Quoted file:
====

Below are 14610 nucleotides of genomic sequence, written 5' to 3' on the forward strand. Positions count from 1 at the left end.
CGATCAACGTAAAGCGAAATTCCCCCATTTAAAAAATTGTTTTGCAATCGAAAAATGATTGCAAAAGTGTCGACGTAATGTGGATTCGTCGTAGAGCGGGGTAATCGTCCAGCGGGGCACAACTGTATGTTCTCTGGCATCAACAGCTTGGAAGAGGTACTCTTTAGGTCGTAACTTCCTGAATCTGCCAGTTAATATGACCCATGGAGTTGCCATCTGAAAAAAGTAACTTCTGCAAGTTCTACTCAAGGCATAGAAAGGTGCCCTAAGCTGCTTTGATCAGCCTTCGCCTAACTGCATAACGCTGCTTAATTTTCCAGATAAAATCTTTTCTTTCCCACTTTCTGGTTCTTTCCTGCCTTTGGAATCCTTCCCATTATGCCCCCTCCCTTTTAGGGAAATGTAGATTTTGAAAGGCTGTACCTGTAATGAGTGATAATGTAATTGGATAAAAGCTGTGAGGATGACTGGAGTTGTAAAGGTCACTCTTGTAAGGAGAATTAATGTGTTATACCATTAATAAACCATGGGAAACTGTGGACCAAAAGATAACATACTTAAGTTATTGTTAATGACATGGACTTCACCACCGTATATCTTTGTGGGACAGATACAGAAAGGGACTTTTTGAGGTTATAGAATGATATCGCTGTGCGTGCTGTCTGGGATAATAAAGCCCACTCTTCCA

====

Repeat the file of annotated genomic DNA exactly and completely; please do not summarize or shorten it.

Below are 14610 nucleotides of genomic sequence, written 5' to 3' on the forward strand. Positions count from 1 at the left end.
CGATCAACGTAAAGCGAAATTCCCCCATTTAAAAAATTGTTTTGCAATCGAAAAATGATTGCAAAAGTGTCGACGTAATGTGGATTCGTCGTAGAGCGGGGTAATCGTCCAGCGGGGCACAACTGTATGTTCTCTGGCATCAACAGCTTGGAAGAGGTACTCTTTAGGTCGTAACTTCCTGAATCTGCCAGTTAATATGACCCATGGAGTTGCCATCTGAAAAAAGTAACTTCTGCAAGTTCTACTCAAGGCATAGAAAGGTGCCCTAAGCTGCTTTGATCAGCCTTCGCCTAACTGCATAACGCTGCTTAATTTTCCAGATAAAATCTTTTCTTTCCCACTTTCTGGTTCTTTCCTGCCTTTGGAATCCTTCCCATTATGCCCCCTCCCTTTTAGGGAAATGTAGATTTTGAAAGGCTGTACCTGTAATGAGTGATAATGTAATTGGATAAAAGCTGTGAGGATGACTGGAGTTGTAAAGGTCACTCTTGTAAGGAGAATTAATGTGTTATACCATTAATAAACCATGGGAAACTGTGGACCAAAAGATAACATACTTAAGTTATTGTTAATGACATGGACTTCACCACCGTATATCTTTGTGGGACAGATACAGAAAGGGACTTTTTGAGGTTATAGAATGATATCGCTGTGCGTGCTGTCTGGGATAATAAAGCCCACTCTTCCA